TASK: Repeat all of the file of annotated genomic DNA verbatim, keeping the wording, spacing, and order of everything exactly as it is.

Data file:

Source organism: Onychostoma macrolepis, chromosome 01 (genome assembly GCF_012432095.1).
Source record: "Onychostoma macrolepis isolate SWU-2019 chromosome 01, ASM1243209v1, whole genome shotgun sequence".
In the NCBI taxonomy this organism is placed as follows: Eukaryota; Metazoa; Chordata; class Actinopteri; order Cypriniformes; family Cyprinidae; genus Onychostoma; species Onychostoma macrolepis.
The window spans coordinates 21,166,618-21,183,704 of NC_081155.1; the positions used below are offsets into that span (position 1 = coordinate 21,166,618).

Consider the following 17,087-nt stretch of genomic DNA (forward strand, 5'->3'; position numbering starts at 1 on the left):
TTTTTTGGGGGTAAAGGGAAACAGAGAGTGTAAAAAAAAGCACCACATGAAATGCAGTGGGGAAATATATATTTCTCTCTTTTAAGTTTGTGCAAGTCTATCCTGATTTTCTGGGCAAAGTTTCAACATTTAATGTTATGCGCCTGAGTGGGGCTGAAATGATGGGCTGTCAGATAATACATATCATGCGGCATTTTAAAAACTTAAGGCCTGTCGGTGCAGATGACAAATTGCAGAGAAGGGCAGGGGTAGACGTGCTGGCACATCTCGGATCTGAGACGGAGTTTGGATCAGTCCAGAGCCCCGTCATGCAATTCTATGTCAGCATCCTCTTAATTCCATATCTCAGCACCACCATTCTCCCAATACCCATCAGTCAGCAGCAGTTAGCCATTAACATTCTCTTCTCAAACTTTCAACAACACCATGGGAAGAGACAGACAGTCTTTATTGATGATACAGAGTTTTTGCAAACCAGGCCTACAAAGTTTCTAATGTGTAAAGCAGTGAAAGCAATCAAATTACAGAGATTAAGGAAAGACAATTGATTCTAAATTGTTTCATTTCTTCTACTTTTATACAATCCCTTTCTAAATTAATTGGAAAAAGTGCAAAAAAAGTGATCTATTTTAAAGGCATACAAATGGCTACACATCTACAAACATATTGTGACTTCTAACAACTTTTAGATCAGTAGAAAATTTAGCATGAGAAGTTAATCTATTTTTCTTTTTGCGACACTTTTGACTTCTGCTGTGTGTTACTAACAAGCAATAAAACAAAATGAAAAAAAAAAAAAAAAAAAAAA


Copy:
Source organism: Onychostoma macrolepis, chromosome 01 (genome assembly GCF_012432095.1).
Source record: "Onychostoma macrolepis isolate SWU-2019 chromosome 01, ASM1243209v1, whole genome shotgun sequence".
In the NCBI taxonomy this organism is placed as follows: Eukaryota; Metazoa; Chordata; class Actinopteri; order Cypriniformes; family Cyprinidae; genus Onychostoma; species Onychostoma macrolepis.
The window spans coordinates 21,166,618-21,183,704 of NC_081155.1; the positions used below are offsets into that span (position 1 = coordinate 21,166,618).

Consider the following 17,087-nt stretch of genomic DNA (forward strand, 5'->3'; position numbering starts at 1 on the left):
TTTTTTGGGGGTAAAGGGAAACAGAGAGTGTAAAAAAAAGCACCACATGAAATGCAGTGGGGAAATATATATTTCTCTCTTTTAAGTTTGTGCAAGTCTATCCTGATTTTCTGGGCAAAGTTTCAACATTTAATGTTATGCGCCTGAGTGGGGCTGAAATGATGGGCTGTCAGATAATACATATCATGCGGCATTTTAAAAACTTAAGGCCTGTCGGTGCAGATGACAAATTGCAGAGAAGGGCAGGGGTAGACGTGCTGGCACATCTCGGATCTGAGACGGAGTTTGGATCAGTCCAGAGCCCCGTCATGCAATTCTATGTCAGCATCCTCTTAATTCCATATCTCAGCACCACCATTCTCCCAATACCCATCAGTCAGCAGCAGTTAGCCATTAACATTCTCTTCTCAAACTTTCAACAACACCATGGGAAGAGACAGACAGTCTTTATTGATGATACAGAGTTTTTGCAAACCAGGCCTACAAAGTTTCTAATGTGTAAAGCAGTGAAAGCAATCAAATTACAGAGATTAAGGAAAGACAATTGATTCTAAATTGTTTCATTTCTTCTACTTTTATACAATCCCTTTCTAAATTAATTGGAAAAAGTGCAAAAAAAGTGATCTATTTTAAAGGCATACAAATGGCTACACATCTACAAACATATTGTGACTTCTAACAACTTTTAGATCAGTAGAAAATTTAGCATGAGAAGTTAATCTATTTTTCTTTTTGCGACACTTTTGACTTCTGCTGTGTGTTACTAACAAGCAATAAAACAAAATGAAAAAAAAAAAAAAAAAAAAAA